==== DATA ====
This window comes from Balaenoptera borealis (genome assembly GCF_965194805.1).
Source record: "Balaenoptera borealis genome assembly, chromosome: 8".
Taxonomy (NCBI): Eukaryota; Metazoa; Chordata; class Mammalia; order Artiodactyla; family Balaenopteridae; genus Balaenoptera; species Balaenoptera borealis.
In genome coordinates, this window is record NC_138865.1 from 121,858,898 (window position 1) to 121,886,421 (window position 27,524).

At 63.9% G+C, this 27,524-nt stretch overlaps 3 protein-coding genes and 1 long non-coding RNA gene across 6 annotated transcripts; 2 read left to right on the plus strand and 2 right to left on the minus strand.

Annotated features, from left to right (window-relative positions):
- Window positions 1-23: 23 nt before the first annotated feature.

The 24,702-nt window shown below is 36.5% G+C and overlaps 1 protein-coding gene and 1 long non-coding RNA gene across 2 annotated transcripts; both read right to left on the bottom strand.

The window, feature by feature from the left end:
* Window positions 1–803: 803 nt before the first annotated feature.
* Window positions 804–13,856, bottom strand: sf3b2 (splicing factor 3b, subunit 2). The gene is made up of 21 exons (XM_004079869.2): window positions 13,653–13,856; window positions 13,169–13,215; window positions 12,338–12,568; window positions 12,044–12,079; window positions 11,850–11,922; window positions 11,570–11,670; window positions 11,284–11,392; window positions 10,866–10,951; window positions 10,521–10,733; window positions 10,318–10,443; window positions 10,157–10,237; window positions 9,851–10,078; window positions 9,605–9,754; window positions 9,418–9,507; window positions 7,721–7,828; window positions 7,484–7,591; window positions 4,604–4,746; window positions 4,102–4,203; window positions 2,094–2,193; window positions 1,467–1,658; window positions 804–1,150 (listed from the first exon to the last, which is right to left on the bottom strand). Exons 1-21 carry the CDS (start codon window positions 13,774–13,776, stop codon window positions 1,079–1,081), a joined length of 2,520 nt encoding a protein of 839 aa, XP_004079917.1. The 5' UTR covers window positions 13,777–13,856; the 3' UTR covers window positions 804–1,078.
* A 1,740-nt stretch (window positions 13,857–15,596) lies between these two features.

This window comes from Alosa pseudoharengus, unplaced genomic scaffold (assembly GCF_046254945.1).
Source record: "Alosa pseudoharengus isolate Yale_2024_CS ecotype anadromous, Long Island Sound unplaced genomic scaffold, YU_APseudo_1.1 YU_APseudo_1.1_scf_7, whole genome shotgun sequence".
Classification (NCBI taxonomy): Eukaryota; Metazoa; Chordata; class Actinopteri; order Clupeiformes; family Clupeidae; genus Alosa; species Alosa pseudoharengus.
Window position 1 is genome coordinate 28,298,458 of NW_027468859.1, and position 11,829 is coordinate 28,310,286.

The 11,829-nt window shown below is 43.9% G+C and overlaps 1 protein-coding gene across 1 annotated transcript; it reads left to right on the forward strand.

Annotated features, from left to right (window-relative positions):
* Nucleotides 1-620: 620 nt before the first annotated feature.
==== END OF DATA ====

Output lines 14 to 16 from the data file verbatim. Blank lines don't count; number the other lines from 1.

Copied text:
Source record: "Alosa pseudoharengus isolate Yale_2024_CS ecotype anadromous, Long Island Sound unplaced genomic scaffold, YU_APseudo_1.1 YU_APseudo_1.1_scf_7, whole genome shotgun sequence".
Classification (NCBI taxonomy): Eukaryota; Metazoa; Chordata; class Actinopteri; order Clupeiformes; family Clupeidae; genus Alosa; species Alosa pseudoharengus.
Window position 1 is genome coordinate 28,298,458 of NW_027468859.1, and position 11,829 is coordinate 28,310,286.